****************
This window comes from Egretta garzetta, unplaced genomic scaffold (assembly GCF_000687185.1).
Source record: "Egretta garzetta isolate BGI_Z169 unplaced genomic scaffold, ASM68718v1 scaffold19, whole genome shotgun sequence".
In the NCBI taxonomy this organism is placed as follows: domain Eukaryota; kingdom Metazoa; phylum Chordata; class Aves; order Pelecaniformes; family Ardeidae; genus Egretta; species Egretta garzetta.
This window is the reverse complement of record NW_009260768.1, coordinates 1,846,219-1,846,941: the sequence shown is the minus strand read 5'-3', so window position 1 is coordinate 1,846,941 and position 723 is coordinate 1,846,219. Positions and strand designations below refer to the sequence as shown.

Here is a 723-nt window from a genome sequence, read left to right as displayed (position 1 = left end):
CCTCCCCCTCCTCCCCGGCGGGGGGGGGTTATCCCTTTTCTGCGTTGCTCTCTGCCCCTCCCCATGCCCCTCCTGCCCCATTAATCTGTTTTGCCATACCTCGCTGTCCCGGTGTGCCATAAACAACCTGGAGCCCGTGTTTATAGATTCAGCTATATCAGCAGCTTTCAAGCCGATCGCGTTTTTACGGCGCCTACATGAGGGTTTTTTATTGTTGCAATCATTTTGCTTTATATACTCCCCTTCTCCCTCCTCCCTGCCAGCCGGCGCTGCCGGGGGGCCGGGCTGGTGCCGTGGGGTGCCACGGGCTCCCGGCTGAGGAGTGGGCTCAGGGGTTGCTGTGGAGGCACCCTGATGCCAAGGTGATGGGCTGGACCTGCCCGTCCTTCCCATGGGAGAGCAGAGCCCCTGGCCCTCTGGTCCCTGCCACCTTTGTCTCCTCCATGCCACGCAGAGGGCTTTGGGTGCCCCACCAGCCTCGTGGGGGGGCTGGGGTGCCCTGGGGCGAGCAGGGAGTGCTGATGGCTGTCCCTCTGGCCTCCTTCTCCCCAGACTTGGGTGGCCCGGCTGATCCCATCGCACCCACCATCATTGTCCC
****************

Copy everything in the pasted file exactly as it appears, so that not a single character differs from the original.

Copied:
This window comes from Egretta garzetta, unplaced genomic scaffold (assembly GCF_000687185.1).
Source record: "Egretta garzetta isolate BGI_Z169 unplaced genomic scaffold, ASM68718v1 scaffold19, whole genome shotgun sequence".
In the NCBI taxonomy this organism is placed as follows: domain Eukaryota; kingdom Metazoa; phylum Chordata; class Aves; order Pelecaniformes; family Ardeidae; genus Egretta; species Egretta garzetta.
This window is the reverse complement of record NW_009260768.1, coordinates 1,846,219-1,846,941: the sequence shown is the minus strand read 5'-3', so window position 1 is coordinate 1,846,941 and position 723 is coordinate 1,846,219. Positions and strand designations below refer to the sequence as shown.

Here is a 723-nt window from a genome sequence, read left to right as displayed (position 1 = left end):
CCTCCCCCTCCTCCCCGGCGGGGGGGGGTTATCCCTTTTCTGCGTTGCTCTCTGCCCCTCCCCATGCCCCTCCTGCCCCATTAATCTGTTTTGCCATACCTCGCTGTCCCGGTGTGCCATAAACAACCTGGAGCCCGTGTTTATAGATTCAGCTATATCAGCAGCTTTCAAGCCGATCGCGTTTTTACGGCGCCTACATGAGGGTTTTTTATTGTTGCAATCATTTTGCTTTATATACTCCCCTTCTCCCTCCTCCCTGCCAGCCGGCGCTGCCGGGGGGCCGGGCTGGTGCCGTGGGGTGCCACGGGCTCCCGGCTGAGGAGTGGGCTCAGGGGTTGCTGTGGAGGCACCCTGATGCCAAGGTGATGGGCTGGACCTGCCCGTCCTTCCCATGGGAGAGCAGAGCCCCTGGCCCTCTGGTCCCTGCCACCTTTGTCTCCTCCATGCCACGCAGAGGGCTTTGGGTGCCCCACCAGCCTCGTGGGGGGGCTGGGGTGCCCTGGGGCGAGCAGGGAGTGCTGATGGCTGTCCCTCTGGCCTCCTTCTCCCCAGACTTGGGTGGCCCGGCTGATCCCATCGCACCCACCATCATTGTCCC